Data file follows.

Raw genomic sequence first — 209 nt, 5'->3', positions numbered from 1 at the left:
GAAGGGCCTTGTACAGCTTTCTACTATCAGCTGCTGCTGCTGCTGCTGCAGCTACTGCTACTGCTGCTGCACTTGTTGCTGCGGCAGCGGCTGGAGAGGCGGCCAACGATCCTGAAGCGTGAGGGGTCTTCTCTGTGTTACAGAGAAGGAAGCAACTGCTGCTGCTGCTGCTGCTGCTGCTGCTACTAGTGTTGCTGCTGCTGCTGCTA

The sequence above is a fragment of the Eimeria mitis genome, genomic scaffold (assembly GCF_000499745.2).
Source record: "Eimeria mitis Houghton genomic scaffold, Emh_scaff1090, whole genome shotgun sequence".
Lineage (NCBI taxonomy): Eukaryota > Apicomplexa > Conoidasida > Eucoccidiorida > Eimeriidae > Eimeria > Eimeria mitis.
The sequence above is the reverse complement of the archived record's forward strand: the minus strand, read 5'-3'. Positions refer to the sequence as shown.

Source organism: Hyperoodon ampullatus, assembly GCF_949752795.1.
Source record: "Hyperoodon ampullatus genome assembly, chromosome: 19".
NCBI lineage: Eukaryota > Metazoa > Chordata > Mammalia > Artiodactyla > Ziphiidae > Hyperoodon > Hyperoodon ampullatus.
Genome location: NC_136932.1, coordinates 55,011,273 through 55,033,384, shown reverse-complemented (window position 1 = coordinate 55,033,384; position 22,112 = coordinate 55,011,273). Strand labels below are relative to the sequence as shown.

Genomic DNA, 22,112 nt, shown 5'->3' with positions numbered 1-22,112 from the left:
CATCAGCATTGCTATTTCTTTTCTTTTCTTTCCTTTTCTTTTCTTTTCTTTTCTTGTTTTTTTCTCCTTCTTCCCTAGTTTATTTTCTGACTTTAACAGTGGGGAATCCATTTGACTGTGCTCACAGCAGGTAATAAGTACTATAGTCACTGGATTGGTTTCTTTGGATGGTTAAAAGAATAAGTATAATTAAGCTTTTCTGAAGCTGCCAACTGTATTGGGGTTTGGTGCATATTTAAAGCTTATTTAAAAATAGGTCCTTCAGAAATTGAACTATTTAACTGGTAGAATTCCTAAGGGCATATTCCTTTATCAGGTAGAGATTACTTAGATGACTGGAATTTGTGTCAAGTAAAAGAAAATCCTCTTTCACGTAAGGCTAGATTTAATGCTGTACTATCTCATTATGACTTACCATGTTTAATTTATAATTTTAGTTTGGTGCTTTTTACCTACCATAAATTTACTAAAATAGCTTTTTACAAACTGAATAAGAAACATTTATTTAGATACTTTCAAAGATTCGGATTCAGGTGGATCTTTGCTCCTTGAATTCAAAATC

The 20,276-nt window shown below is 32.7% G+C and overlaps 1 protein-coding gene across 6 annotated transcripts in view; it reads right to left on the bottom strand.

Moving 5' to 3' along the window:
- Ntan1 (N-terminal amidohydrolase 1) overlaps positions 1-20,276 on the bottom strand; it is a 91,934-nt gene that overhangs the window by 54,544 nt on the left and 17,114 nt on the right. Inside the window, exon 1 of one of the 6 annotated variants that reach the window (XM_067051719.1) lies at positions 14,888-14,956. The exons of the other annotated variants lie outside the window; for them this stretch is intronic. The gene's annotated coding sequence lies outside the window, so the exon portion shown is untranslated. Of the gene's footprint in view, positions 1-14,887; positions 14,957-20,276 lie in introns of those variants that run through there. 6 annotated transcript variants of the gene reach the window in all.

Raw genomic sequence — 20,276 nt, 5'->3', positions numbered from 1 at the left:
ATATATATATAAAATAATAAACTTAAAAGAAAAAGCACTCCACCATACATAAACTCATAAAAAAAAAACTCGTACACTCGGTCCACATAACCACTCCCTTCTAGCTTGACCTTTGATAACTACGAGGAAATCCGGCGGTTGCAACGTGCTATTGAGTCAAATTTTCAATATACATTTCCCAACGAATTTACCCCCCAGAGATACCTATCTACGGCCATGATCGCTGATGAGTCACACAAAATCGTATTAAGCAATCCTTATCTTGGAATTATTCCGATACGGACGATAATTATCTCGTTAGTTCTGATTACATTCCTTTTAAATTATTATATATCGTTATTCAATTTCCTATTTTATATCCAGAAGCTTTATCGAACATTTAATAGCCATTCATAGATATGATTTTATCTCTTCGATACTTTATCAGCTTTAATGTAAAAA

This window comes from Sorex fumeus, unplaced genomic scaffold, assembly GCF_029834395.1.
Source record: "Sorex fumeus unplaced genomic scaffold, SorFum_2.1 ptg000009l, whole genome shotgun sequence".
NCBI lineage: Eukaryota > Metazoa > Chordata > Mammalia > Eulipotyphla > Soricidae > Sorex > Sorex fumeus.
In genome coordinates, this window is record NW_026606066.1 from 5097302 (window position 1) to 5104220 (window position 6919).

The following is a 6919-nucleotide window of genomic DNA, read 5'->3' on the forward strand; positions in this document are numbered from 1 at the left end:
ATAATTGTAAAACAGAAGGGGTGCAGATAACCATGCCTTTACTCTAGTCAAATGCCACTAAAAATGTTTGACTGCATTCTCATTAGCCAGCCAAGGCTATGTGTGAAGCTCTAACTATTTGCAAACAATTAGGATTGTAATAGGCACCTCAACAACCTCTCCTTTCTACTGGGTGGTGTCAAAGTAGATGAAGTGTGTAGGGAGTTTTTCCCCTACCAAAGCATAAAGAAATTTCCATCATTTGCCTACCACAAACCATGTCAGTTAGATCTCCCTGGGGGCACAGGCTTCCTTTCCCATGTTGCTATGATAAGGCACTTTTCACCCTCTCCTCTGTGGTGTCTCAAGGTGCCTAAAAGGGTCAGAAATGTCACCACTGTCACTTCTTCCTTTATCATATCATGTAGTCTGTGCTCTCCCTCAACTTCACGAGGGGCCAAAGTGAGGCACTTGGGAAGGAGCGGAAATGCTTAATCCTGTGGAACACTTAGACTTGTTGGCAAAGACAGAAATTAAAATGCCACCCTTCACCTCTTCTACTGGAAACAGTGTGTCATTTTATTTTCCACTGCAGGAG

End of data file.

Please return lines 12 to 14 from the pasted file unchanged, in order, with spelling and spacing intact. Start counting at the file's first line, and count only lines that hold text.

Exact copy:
CATCAGCATTGCTATTTCTTTTCTTTTCTTTCCTTTTCTTTTCTTTTCTTTTCTTGTTTTTTTCTCCTTCTTCCCTAGTTTATTTTCTGACTTTAACAGTGGGGAATCCATTTGACTGTGCTCACAGCAGGTAATAAGTACTATAGTCACTGGATTGGTTTCTTTGGATGGTTAAAAGAATAAGTATAATTAAGCTTTTCTGAAGCTGCCAACTGTATTGGGGTTTGGTGCATATTTAAAGCTTATTTAAAAATAGGTCCTTCAGAAATTGAACTATTTAACTGGTAGAATTCCTAAGGGCATATTCCTTTATCAGGTAGAGATTACTTAGATGACTGGAATTTGTGTCAAGTAAAAGAAAATCCTCTTTCACGTAAGGCTAGATTTAATGCTGTACTATCTCATTATGACTTACCATGTTTAATTTATAATTTTAGTTTGGTGCTTTTTACCTACCATAAATTTACTAAAATAGCTTTTTACAAACTGAATAAGAAACATTTATTTAGATACTTTCAAAGATTCGGATTCAGGTGGATCTTTGCTCCTTGAATTCAAAATC

The 20,276-nt window shown below is 32.7% G+C and overlaps 1 protein-coding gene across 6 annotated transcripts in view; it reads right to left on the bottom strand.

Moving 5' to 3' along the window: